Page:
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Fish - Raingods With Zippos CD (album) cover





3.68 | 261 ratings

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Prog Reviewer
3 stars The big man signs another good (solo?) album.

The opener "Thumbledown" is a combination of a sweet intro/closing section but the core of this song is well in-line with his previous effort "Sunset Of Empire". On the hard edge, heavy riff and strong vocals as Fish has used us already.

An eclectic song and already a highlight. The pace is set. "Mission Statement" is a truly rocking track and it is probably not the best of the whole. A strong contrast with "Incomplete" a ballad which allows Fish to use his subtle vocal range. Emotional and tender. Not a masterpiece but a peaceful break. But maybe that one like this was enough. I am not thrilled with '"Tilted Cross", the second ballad in a row which is pretty much forgettable.

Fish already covered a song of "The Sensational Alex Harvey Band" namely "Boston Tea Party". But with "Faith Healer" he is bringing the most famous song from this band (I discovered it on the great album "Next" released in 1973). The mighty voice of Fish perfectly fits this classic (hard) rock number. A good interpretation from this excellent song.

The third ballad available is "Rites of Passage" which is relatively sad and melancholic. The violin only adds to this atmosphere. The lyrics are not very optimistic either :" Living with you is like being parked on double yellow lines waiting to be towed away, I'll pay the fines and I'll be back, but I'm running out of reasons to stay". The closing section is made of beautiful ambient instrumental. A good, emotional song.

Now, the epic "Plague Of Ghosts". Actually it starts almost like "Rites" ends. A totally atmospheric intro for about three minutes abruptly contrasts with "Digging Deep". No smooth transition here. As if it is more another song than the second part of a "suite". Lots of keyboards conveys an undeniable prog flavour.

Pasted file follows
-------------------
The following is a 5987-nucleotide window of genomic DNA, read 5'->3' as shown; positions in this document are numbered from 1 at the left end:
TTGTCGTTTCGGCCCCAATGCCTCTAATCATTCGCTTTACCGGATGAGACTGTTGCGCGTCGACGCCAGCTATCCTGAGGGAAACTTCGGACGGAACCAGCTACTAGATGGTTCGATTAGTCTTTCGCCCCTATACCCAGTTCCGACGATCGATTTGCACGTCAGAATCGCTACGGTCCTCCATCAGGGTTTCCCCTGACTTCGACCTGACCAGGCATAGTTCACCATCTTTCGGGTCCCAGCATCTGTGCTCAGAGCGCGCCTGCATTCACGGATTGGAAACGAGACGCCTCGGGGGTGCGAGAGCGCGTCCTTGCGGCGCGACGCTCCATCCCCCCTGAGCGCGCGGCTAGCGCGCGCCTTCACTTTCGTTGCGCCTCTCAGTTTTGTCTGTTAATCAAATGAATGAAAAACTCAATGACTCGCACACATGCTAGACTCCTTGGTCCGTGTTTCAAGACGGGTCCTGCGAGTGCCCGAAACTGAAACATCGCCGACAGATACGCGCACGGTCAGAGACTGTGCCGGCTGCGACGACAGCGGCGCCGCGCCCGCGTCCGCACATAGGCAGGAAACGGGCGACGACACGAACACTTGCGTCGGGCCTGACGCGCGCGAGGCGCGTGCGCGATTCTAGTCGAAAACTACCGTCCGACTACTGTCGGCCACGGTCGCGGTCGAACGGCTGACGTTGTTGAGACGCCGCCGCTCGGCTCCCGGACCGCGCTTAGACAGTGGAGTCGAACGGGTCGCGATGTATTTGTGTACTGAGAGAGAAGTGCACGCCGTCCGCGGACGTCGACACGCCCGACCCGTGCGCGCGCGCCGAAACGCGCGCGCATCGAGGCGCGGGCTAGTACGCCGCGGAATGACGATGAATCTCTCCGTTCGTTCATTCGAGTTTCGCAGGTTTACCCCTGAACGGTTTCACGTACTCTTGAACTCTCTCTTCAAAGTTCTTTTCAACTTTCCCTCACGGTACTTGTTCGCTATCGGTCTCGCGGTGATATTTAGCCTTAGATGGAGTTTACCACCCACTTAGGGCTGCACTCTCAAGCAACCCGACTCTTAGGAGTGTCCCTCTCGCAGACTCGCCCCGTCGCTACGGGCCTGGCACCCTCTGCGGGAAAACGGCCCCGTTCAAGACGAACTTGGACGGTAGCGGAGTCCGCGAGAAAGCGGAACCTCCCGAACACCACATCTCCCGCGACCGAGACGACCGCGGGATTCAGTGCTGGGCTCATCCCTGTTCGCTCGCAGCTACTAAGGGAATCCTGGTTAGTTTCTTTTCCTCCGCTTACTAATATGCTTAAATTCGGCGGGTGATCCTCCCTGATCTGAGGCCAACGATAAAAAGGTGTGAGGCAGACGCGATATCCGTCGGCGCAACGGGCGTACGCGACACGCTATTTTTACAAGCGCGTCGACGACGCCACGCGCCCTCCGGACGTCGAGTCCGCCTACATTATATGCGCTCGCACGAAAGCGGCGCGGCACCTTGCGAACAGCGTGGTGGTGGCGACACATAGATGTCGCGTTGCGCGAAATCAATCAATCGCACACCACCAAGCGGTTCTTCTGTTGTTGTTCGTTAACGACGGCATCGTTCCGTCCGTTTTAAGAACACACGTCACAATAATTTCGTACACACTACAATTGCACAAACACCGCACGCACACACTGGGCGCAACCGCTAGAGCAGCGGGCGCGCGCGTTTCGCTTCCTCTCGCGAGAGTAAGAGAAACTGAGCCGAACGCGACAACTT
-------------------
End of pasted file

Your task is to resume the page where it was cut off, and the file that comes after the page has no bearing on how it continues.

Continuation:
Apocalyptical mood for "Chocolate Frogs". The first half is a frightening recitation featuring dark and scary lyrics. A song beyond the grave. Brrrrr. Fish is indeed a great story-teller.

After another ambient transition part ("Waving At Stars") towards "Raingod's Dancing" which features a nice melody and a superb guitar solo (there are very little instrumental solo available on Fish's album to highlight this). This song is truly convincing. The big man and his exclusive emotional style is back again with brio. My fave part of this album.

And after another abrupt ending, the closing and delicate "Wake-Up Call" seems to wake us up as if the last twenty minutes or so were only a nightmare (not in terms of music, only in terms of content). A nice journey in Fish's world.

I would love to rate this album with seven out of ten but three stars is my rate.

ZowieZiggy | 3/5 |


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